3 lessons from wilderness camping at Cape Nature Reserve

Excited is an understatement.

I couldn’t wait for this trip.

When my cousins, Sebastian and Jane asked me to join them on a multi-day hike through Cape Nature Reserve, I didn’t think twice. I was all-in.

And let me tell you, it was am-a-zing.

I really just needed a getaway.

I didn’t anticipate how physically demanding it would be though. Especially since we’d had to pass through several river rapids on lilos, rock jump, and carry hefty backpacks from sunrise to sunset – for four days.

Every effort was worth it.

From the get-go:

We’d trekked from Porterville, about 155 km north east of Cape Town. I ran into the tour office with Jane, who thought that I was better at Afrikaans – but spoke to the receptionist anyway.

We got onto the back of a bakkie and Lisa (Jane’s friend), led us to the trail.

Rick, their American friend, was also with us. He’d come to South Africa for this first time and I guess that this trail offered him a true reflection of how beautiful our country is.

Little did he know that he was going to be bitten by horseflies and nibbled by freshwater fish.

I didn’t even know that horseflies existed before this trip. Their harmless bites left my legs itching for days after I’d returned home.

On our way to the entrance of the trail, we picked up a Swiss paraglider who said that he’d been travelling for two months. “Goals,” I thought. I repeated everything he’d said in my mind, trying to make sense of the words from his accent.

Nearing the entrance, I purposefully sat in the direction of the wind – it’d been a long time since I’d felt this at ease on a trip – not having to do much planning or stressing about  safety on my usual solo missions. I closed my eyes and let the wind catch my face.

Moments like those are are few and far between.

1st Night: camping under a tree near Die Hel rock pool

Jane cooked us supper in a pot, using a gas stove and some river jack stones. We had pasta, soy chicken, peppadews, onions, and some sweet and sour sauce that tasted really delicious. We drank straight from the river that supplies the city’s fresh water. I was skeptical of drinking the water at first but the rest of the gang were quite clued up on the surrounding resources. “As long as you’re drinking the water that flows, it’s okay to drink,” Lisa said.

camping in the western cape
A snack and a swim before heading to our camping spot. Photo/ Sebastian Wyngaard
Jane having a quick swim to cool down in the searing heat. Photo/ Sebastian Wyngaard
camping in the western cape
Find a levelled piece of land to make sure that you sleep comfortably. Photo/ Sebastian Wyngaard

2nd Night: sleeping in a valley, across from a waterfall

The gushing sound of the waterfall, though loud, was somewhat therapeutic. Jane, Rick, and Sebastian played cards with head lights on – after supper, while I journaled, and Lisa had her head buried in a book.

Swimming in a really deep rock pool; dodging tree branches as we sailed through the river on our lilos, and stopping at the nearest river bank for snack time and lunch, made me realize just how little I needed to enjoy myself. There were no TVs, not toilets, no WiFi… And it was fun.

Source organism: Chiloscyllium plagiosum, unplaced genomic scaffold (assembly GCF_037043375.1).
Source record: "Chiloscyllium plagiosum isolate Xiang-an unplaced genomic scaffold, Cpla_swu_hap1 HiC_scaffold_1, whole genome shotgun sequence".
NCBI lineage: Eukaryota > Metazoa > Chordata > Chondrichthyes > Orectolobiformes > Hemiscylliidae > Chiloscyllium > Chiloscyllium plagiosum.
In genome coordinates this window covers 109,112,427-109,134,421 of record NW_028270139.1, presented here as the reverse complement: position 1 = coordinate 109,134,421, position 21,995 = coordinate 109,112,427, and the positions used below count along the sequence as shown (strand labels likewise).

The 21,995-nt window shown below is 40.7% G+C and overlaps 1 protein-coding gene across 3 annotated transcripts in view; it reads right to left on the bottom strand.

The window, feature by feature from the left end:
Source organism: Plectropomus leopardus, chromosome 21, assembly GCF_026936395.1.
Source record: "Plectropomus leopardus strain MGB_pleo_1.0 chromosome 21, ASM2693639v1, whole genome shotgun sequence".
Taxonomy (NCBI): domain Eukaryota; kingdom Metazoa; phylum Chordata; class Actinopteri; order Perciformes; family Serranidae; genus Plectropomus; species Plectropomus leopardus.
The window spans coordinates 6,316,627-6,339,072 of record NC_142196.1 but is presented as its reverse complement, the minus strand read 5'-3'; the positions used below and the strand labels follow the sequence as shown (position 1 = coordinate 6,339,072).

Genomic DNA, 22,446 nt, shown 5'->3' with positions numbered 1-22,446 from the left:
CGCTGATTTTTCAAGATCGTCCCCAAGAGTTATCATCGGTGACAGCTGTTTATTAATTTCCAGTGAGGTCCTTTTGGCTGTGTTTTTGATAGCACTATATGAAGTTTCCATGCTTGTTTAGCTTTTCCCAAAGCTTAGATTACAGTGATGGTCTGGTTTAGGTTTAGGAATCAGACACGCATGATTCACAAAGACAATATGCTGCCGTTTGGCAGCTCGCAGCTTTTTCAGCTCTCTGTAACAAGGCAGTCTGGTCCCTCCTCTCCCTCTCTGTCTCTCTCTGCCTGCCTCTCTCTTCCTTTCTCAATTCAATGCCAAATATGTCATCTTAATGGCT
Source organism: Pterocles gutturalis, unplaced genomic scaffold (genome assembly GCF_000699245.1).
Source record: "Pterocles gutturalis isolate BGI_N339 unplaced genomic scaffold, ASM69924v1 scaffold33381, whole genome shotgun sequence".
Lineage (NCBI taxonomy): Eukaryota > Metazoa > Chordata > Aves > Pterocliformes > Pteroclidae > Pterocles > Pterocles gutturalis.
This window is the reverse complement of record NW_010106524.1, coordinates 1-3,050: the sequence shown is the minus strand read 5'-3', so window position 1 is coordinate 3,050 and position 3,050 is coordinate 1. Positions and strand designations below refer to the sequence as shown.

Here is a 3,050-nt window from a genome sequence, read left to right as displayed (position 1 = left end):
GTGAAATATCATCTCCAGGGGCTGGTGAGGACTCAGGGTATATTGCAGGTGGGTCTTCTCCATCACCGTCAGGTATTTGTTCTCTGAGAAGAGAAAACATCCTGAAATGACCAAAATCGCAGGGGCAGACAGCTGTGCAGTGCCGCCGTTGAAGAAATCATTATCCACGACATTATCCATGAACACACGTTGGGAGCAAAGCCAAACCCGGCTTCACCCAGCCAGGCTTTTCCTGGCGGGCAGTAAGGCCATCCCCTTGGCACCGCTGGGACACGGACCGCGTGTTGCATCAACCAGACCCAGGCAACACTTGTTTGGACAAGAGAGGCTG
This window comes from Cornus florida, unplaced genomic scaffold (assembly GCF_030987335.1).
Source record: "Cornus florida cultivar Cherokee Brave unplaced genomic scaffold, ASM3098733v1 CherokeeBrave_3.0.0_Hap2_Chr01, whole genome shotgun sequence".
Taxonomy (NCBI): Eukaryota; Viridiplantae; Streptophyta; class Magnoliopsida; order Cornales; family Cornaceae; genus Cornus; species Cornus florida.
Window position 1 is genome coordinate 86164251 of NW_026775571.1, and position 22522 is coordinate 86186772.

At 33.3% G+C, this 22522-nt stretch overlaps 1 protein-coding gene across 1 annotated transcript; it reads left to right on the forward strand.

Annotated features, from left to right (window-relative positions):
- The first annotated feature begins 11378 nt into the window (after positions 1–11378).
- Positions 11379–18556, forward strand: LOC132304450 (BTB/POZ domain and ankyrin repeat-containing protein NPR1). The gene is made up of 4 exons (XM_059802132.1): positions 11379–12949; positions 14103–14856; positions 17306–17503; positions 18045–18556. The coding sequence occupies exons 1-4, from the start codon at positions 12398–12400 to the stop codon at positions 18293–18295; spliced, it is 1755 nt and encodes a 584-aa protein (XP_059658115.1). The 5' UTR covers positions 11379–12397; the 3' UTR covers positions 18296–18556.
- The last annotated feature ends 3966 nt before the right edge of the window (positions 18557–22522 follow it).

Lisa and Sebastian floating on the river’s current. Photo/ Sebastian Wyngaard
Sailing through river rapids was an exhilarating experience. Photo/ Sebastian Wyngaard
camping in the western cape
I woke up to this view. Photo/ Sebastian Wyngaard

3rd Night: a sandy campsite by the river bank

Have you ever had instant mash potato? It’s dehydrated  and mashed potato powder that returns to it’s fluffy, white texture when you add hot water. Camping food hacks were really on point here. I, of course brought tins of beans, that added to the weight of my bag and I couldn’t discard because it’s not bio-degradable. Try not to pack tins if you don’t need to.

This campsite was a little difficult to sleep on. The river bank formed a slight slope and kept slipping off my lilo. The sun had set at around 8 pm and we could clearly see the orange and red tints disappear behind the mountains. It was beautiful.

camping in the western cape
Rick and I trekking through some rocklands. Photos/ Sebastian Wyngaard
camping in the western cape
Supper time at our sandy campsite:) Photo/ Robyn Ruth Thomas

3 life lessons from camping:

How to appreciate nature

Following the entire trail gave me an opportunity to spot so many natural elements that I was oblivious to. From monstrous insects, fearless fish, and the sounds of baboons barking in the distance, I finally got to experience a minimalist excursion, which I will be doing more of.

You don’t need a lot to be happy

Overall, I’d spent about R 1000 on this trip, including food, travelling to and fro, reserve permit, and minor gear. As travel writer, Robin Esrock says, ” people you meet, create the paradise you find.” And I think that it’s important to make sure that you’re in good company on any trip, otherwise you won’t enjoy it, no matter where you are.

The most difficult moments arise before the end

I was the last person to complete the trail and just as I was nearing the final hilly stretch of land that leads to the road, someone screamed, “watch out for the hole!” Reeds and sticks had covered what seemed to be a deep dip and the only way to get across was to hang onto a tree branch and swing my way to the other side. I thought, “really? I’m metres away from reaching the road and now I still have to swing my weight to dodge a hole?” But I did. And I’m more capable because of it.

camping in the western cape
“Cheese!” Photo/ Sebastian Wyngaard

What are some of the things that you’ve learned while travelling? Leave me a comment in the space (right down) below, or connect with me on Instagram, Twitter, and Facebook. I’d love to connect with you. 

Author: Robyn